31 January 2020 (midnight) Deadline for submitting online self-assessment tax return for 2019-20 tax year   Income tax balancing payments for 2018-19 are due. CGT for 2018-19 is payable   Deadline for Gift Aid donations carried back to 2018-19 The digital forms come with a number of advantages over paper submission: You get an extra three months to return them. Your tax gets calculated automatically. HMRC pays you sooner if they owe you money. You get instant confirmation of filing. It’s a more tailored service.
5 April 2020 End of tax year 2019-20  

Any other tax payments due?

  • VAT returns are payable each quarter.
  • Capital gains tax (CGT) — large companies must make payments on account in months seven and ten of the accounting period, plus months one and four in the year after. Although CGT can now be made in real time.
  • CGT — very large companies are liable for payments in months three, six, nine and twelve of the accounting period.
  • CGT — other companies must pay within nine months and one day of year-end.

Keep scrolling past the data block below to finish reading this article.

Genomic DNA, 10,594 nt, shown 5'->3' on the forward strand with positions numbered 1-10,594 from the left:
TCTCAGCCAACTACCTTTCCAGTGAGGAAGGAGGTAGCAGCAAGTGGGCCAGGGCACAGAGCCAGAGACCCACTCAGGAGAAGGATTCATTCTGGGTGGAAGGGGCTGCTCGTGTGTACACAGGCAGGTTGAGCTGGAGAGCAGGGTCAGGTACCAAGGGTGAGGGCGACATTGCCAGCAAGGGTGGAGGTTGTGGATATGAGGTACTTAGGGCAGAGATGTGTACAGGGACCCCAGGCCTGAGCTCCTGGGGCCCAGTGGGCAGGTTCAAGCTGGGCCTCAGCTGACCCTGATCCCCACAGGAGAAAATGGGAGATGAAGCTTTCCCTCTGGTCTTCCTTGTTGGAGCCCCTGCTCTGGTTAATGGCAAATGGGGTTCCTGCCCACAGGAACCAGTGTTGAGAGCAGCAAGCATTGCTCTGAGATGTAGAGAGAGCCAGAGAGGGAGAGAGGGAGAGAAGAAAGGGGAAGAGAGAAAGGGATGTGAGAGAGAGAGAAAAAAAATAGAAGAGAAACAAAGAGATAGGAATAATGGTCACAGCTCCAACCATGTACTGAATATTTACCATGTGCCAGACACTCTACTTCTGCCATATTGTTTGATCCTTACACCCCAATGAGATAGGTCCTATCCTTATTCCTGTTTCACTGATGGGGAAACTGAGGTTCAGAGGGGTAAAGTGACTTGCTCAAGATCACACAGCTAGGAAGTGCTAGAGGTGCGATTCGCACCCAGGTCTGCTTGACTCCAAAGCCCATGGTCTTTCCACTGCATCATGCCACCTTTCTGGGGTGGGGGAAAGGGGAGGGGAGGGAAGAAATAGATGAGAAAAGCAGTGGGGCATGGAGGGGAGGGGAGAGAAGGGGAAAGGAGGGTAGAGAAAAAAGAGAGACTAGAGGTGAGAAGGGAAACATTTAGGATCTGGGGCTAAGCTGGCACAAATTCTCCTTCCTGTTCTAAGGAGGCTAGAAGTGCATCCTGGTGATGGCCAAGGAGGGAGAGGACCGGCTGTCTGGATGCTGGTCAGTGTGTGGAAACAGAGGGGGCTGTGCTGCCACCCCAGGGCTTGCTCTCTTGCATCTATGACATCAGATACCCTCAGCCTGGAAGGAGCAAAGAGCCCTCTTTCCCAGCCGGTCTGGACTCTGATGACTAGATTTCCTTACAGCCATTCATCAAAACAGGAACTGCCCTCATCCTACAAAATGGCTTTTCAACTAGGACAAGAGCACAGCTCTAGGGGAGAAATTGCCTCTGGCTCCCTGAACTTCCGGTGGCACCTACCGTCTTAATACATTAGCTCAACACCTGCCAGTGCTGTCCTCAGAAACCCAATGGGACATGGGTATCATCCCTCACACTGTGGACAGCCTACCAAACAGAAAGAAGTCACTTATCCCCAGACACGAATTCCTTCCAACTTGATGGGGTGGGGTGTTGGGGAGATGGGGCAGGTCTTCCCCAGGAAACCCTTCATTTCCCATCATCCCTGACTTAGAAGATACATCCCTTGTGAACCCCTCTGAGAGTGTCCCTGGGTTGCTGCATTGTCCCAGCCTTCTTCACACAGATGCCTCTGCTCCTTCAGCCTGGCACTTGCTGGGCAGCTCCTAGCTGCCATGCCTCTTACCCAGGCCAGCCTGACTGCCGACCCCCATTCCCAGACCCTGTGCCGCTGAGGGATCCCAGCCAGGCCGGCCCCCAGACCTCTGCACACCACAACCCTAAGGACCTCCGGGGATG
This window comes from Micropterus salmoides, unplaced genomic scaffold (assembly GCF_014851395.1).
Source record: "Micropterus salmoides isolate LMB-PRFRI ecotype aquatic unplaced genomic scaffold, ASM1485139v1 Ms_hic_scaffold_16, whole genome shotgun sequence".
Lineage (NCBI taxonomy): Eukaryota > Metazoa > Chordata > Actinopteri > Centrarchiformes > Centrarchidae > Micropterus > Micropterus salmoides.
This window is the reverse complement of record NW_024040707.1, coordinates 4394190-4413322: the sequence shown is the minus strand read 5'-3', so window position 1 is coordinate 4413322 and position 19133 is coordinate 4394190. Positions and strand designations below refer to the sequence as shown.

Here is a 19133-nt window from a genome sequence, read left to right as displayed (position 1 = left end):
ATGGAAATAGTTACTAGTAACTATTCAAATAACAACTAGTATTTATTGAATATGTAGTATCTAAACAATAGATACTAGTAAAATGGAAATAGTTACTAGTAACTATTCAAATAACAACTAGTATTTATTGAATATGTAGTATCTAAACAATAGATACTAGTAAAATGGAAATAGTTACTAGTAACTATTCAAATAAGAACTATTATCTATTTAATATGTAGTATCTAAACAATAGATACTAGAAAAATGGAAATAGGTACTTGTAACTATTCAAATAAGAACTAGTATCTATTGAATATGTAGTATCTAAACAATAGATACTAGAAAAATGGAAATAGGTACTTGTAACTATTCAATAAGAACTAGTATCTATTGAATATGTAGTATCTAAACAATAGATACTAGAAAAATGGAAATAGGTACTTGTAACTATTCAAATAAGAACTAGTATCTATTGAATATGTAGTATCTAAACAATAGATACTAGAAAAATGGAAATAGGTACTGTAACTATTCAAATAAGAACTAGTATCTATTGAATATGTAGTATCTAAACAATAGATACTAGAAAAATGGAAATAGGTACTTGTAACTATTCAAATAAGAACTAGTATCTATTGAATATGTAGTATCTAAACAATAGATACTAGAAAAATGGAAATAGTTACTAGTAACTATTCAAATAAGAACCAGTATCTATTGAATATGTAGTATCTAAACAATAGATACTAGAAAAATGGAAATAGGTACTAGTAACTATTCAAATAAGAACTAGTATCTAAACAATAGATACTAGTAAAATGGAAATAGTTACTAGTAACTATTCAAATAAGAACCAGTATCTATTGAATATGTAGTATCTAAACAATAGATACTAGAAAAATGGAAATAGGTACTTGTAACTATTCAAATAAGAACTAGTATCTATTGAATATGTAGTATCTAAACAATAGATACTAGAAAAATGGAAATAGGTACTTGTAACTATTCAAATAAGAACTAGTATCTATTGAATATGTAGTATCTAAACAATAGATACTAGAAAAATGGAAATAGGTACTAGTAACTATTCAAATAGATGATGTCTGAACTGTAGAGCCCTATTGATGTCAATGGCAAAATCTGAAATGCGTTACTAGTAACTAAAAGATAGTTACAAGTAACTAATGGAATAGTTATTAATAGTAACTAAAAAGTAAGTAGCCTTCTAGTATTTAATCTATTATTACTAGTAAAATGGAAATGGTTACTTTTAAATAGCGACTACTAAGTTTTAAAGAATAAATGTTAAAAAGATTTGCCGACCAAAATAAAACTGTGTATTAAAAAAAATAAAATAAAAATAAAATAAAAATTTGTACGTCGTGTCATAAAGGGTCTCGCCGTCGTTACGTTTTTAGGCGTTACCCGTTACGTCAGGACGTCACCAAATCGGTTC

• VAT — online returns are due one calendar month and seven days after the VAT period ends.
  • Construction Industry Scheme returns are payable 14 days after each tax month ends.

Are you due a tax rebate?

Every year, it’s always a good idea to put another date in your diary and use the day to explore the possibility of a tax rebate. That’s unless you love paying tax, of course.

Here are a few things to consider:

Uniforms and workwear

Washing uniforms incurs costs. So HMRC is happy to pay you an allowance. What you’ll get varies by industry, but you could be in line for as much as £1,000. For a higher-rate taxpayer, that’s £400.

Tools and equipment

Need to provide tools or equipment? Chefs need knives, scaffolders need scaffolding and gin distillers need stills. You can claim all this back against taxes. Just keep your receipts or even photos of receipts.

Professional subscriptions